JOHN ROBERTS is poised to win confirmation as the next chief justice of the United States because, among other things, he knows the law cold. But after one of the most near-perfect, resume-punching voyages ever to the Supreme Court, there is almost no evidence of his understanding of justice.
This has nothing to do with the overwhelming odds of his confirmation by the Senate. It does, however, have something to do with how his possibly routine elevation should be received.
To illustrate, I have no doubt that his encyclopedic knowledge of constitutional history includes a detailed understanding of Plessy v. Ferguson, the landmark abomination that enshrined segregation in 1896 for another 58 years under the delusional mantra of ''separate but equal." It wouldn't surprise me if Judge Roberts could quote sentences from Justice Henry Brown's majority opinion on behalf of eight brethren and even from John Harlan's passionate dissent.
But I doubt very much that Roberts knows beans about Homer Plessy, and I can imagine him being tripped up even if asked Plessy's first name. It is that human face of justice, or injustice, that concerns me, and, from the available record anyway, has never interested Roberts.
Plessy was a New Orleans Creole, born in the middle of the Civil War and an activist by the time he agreed in 1892 to test Louisiana's law requiring segregation aboard trains. He was arrested for refusing to leave the ''white" car (shades of Rosa Parks 63 years later), jailed, and held on a bond of $500, very stiff for those days. It mattered not a whit to the racist authorities that his heritage included but one great-grandmother of African descent; that's all it took to subject him to racial discrimination.
Plessy made the ridiculous, for that period, contention that the 13th Amendment made him free and the 14th gave him the same rights as anyone else, which no state could abridge. After losing that argument four years later, he lived out his days in New Orleans; he was a shoemaker by trade. Plessy died in 1925.
Around here, it is chic to consider Roberts's confirmation doubly likely because he is set to replace William Rehnquist instead of the less predictably conservative Sandra Day O'Connor. Rehnquist's recent death removed the last figure from the court who had a link to the shameful civil rights days. As a Roberts-like genius fresh out of law school, Rehnquist wrote a personal memo to the justice for whom he clerked, Robert H. Jackson, arguing that the Plessy doctrine should be upheld in the set of school segregation cases before the Supreme Court in 1953.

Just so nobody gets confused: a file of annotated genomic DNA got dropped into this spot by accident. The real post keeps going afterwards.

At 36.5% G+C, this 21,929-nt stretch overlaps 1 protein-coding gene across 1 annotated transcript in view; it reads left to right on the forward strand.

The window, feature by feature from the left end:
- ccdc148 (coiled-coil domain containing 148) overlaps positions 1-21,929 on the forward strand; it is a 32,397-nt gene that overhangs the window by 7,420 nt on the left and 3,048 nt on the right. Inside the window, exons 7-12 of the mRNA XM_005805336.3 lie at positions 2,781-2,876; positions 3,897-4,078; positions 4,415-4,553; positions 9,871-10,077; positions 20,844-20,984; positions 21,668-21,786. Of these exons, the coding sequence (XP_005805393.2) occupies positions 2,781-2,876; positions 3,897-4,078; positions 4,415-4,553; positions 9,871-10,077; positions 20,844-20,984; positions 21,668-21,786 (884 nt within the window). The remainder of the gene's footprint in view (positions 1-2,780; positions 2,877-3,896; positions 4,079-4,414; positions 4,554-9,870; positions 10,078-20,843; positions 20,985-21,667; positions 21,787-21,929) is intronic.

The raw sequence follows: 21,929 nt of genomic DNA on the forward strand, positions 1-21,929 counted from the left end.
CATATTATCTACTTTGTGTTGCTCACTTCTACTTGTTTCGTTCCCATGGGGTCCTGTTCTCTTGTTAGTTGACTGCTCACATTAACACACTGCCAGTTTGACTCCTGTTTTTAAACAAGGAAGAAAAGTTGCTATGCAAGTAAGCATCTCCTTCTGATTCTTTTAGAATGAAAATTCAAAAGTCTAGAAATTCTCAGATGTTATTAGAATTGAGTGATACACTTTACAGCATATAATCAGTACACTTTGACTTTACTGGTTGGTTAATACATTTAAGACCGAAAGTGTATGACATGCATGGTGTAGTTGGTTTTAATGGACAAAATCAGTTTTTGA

Fortunately, neither Jackson nor a unanimous court agreed with Rehnquist's segregation advocacy in the decisions grouped under the title of Brown v. Board of Education. But it came back to bite him when he was considered for associate justice in 1971 and then chief 15 years later. The credibility of his wiggling answers that got him off the hook is still heatedly debated.
Perhaps it is a measure of how things have changed that while it is generally considered intrusive to ask a Supreme Court appointee how he might rule on actual or hypothetical cases, there are exceptions, and fealty to the Brown decision has been one of them for years.
Roberts will have no trouble passing the litmus test. But his passing of it will mask the long record of his fealty to the true purpose of conservatism in civil rights for well over a generation -- the blocking of remedies to achieve broad desegregation and promote genuine integration and equal opportunity. His paper trail shows consistent fealty to the sideshows over affirmative action, ''quotas," and other manifestations of the effort to restrict civil rights gains as threats to white people.
In an interesting poll last week, the Pew Center found that only 18 percent of the public is paying very close attention to the Roberts ascendancy, as opposed to more than 70 percent who were very closely following Hurricane Katrina and its embarrassing aftermath.
In truth, the two stories should be linked. The hurricane and the different treatment accorded different victims of it exposed more than weak levees and degraded wetlands. It also exposed the institutional factors that make one-fourth of New Orleans officially poor as well as nearly 40 million other Americans -- some of them based in economic injustice, but some of them clearly racial, as anyone with a TV set could see this month.
Roberts's record is that of a defender of these arrangements, which will put him in the mainstream of Supreme Court actions going back a generation. My guess is that the more Americans know about this era on the court, the less they will like it -- hence, for example, the effort to close off the records of Roberts's Justice Department tenure under President Bush I.
Barring a documentary bombshell, Roberts's confirmation should be the occasion of a sad shrug. Homer Plessy met his equivalent more than a century ago.
Thomas Oliphant's e-mail address is email@example.com.